The government has failed to implement at least 50 laws legislated by the Knesset, a Knesset Legal Department investigation has revealed.

The investigation, led by Knesset legal adviser Eyal Yinon, examined 150 recently approved laws to determine whether government ministries had complied with the legislation within deadlines set in the new laws. The team found that a third of laws were never implemented, and another third were implemented significantly later than the deadline stipulated in the law, often years later.

Only laws that stipulated a deadline for implementation were examined.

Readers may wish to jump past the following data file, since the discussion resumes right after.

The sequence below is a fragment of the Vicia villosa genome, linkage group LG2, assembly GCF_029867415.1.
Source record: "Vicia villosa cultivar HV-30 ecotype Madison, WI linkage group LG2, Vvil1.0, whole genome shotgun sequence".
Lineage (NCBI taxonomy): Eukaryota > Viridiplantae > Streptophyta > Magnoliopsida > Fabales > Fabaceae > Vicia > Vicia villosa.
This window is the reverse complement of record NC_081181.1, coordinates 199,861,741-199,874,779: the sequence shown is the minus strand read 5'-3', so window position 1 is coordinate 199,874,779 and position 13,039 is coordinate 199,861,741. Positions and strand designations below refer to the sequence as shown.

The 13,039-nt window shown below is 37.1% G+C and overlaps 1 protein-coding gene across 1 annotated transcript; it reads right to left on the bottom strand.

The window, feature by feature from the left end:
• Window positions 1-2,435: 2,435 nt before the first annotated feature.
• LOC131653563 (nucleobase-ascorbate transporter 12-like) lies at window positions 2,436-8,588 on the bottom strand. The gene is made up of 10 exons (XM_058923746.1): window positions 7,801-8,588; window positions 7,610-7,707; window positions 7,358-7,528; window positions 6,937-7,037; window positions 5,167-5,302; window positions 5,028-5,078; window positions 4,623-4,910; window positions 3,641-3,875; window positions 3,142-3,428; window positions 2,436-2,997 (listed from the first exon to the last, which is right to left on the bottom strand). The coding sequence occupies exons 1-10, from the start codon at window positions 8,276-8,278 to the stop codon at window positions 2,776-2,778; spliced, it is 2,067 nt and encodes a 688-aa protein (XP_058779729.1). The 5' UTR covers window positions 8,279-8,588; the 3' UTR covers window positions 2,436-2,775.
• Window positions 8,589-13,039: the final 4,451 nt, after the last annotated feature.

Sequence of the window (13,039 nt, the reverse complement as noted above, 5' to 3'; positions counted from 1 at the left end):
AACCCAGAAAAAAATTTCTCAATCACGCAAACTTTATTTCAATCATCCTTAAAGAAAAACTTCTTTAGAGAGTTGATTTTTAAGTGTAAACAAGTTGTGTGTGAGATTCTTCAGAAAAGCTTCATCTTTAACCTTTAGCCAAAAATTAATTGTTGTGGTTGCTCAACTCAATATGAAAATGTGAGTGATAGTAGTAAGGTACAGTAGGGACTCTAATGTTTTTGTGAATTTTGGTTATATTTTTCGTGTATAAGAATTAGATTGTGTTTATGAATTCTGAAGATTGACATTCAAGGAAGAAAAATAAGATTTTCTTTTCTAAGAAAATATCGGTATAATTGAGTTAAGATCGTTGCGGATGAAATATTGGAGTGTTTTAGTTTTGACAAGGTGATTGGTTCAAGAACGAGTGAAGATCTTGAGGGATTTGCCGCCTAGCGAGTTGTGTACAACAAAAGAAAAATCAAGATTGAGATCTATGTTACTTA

In a letter to Prime Minister Benjamin Netanyahu sent Wednesday morning, Knesset Speaker Yuli Edelstein urged the prime minister to instruct cabinet ministers to implement — and publicize — new laws related to their fields.

“It is a widespread and problematic phenomenon that in practice means, occasionally, thwarting legislation,” he wrote. “This practice is beneath the dignity of the government, and the Knesset will not tolerate it.”

Among the 50 laws that have yet to be put into practice is the Special Education Act, passed in 2002, that would integrate children with special needs into the mainstream school system; the Employment Service Act, also from 2002, that establishes rules and regulations regarding the rights of employees with disabilities; and a 2011 law ordering the government to clear minefields in former battlefields.

Speaking at the Knesset on Wednesday, Edelstein said that the “role of the Knesset is not just to legislate, but also to monitor that the government implements the legislation.”